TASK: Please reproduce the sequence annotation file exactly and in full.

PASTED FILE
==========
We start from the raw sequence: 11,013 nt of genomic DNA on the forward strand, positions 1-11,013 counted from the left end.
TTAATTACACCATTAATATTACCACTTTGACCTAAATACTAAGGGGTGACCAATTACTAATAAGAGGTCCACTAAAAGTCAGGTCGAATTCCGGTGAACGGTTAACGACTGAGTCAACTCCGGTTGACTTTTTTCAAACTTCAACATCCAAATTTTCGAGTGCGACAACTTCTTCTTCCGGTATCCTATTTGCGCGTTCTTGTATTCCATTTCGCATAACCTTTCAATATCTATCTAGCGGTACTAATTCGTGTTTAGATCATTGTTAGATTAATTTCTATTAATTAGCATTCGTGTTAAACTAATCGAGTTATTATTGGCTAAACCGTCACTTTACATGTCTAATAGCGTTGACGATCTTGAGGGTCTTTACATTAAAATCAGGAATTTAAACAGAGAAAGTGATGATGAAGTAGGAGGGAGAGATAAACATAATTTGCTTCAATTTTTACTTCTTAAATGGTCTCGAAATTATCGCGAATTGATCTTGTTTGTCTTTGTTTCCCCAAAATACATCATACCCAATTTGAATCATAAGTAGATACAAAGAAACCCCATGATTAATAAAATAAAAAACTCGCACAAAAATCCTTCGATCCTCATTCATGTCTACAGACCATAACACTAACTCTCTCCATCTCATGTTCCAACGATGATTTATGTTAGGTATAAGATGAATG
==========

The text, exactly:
We start from the raw sequence: 11,013 nt of genomic DNA on the forward strand, positions 1-11,013 counted from the left end.
TTAATTACACCATTAATATTACCACTTTGACCTAAATACTAAGGGGTGACCAATTACTAATAAGAGGTCCACTAAAAGTCAGGTCGAATTCCGGTGAACGGTTAACGACTGAGTCAACTCCGGTTGACTTTTTTCAAACTTCAACATCCAAATTTTCGAGTGCGACAACTTCTTCTTCCGGTATCCTATTTGCGCGTTCTTGTATTCCATTTCGCATAACCTTTCAATATCTATCTAGCGGTACTAATTCGTGTTTAGATCATTGTTAGATTAATTTCTATTAATTAGCATTCGTGTTAAACTAATCGAGTTATTATTGGCTAAACCGTCACTTTACATGTCTAATAGCGTTGACGATCTTGAGGGTCTTTACATTAAAATCAGGAATTTAAACAGAGAAAGTGATGATGAAGTAGGAGGGAGAGATAAACATAATTTGCTTCAATTTTTACTTCTTAAATGGTCTCGAAATTATCGCGAATTGATCTTGTTTGTCTTTGTTTCCCCAAAATACATCATACCCAATTTGAATCATAAGTAGATACAAAGAAACCCCATGATTAATAAAATAAAAAACTCGCACAAAAATCCTTCGATCCTCATTCATGTCTACAGACCATAACACTAACTCTCTCCATCTCATGTTCCAACGATGATTTATGTTAGGTATAAGATGAATG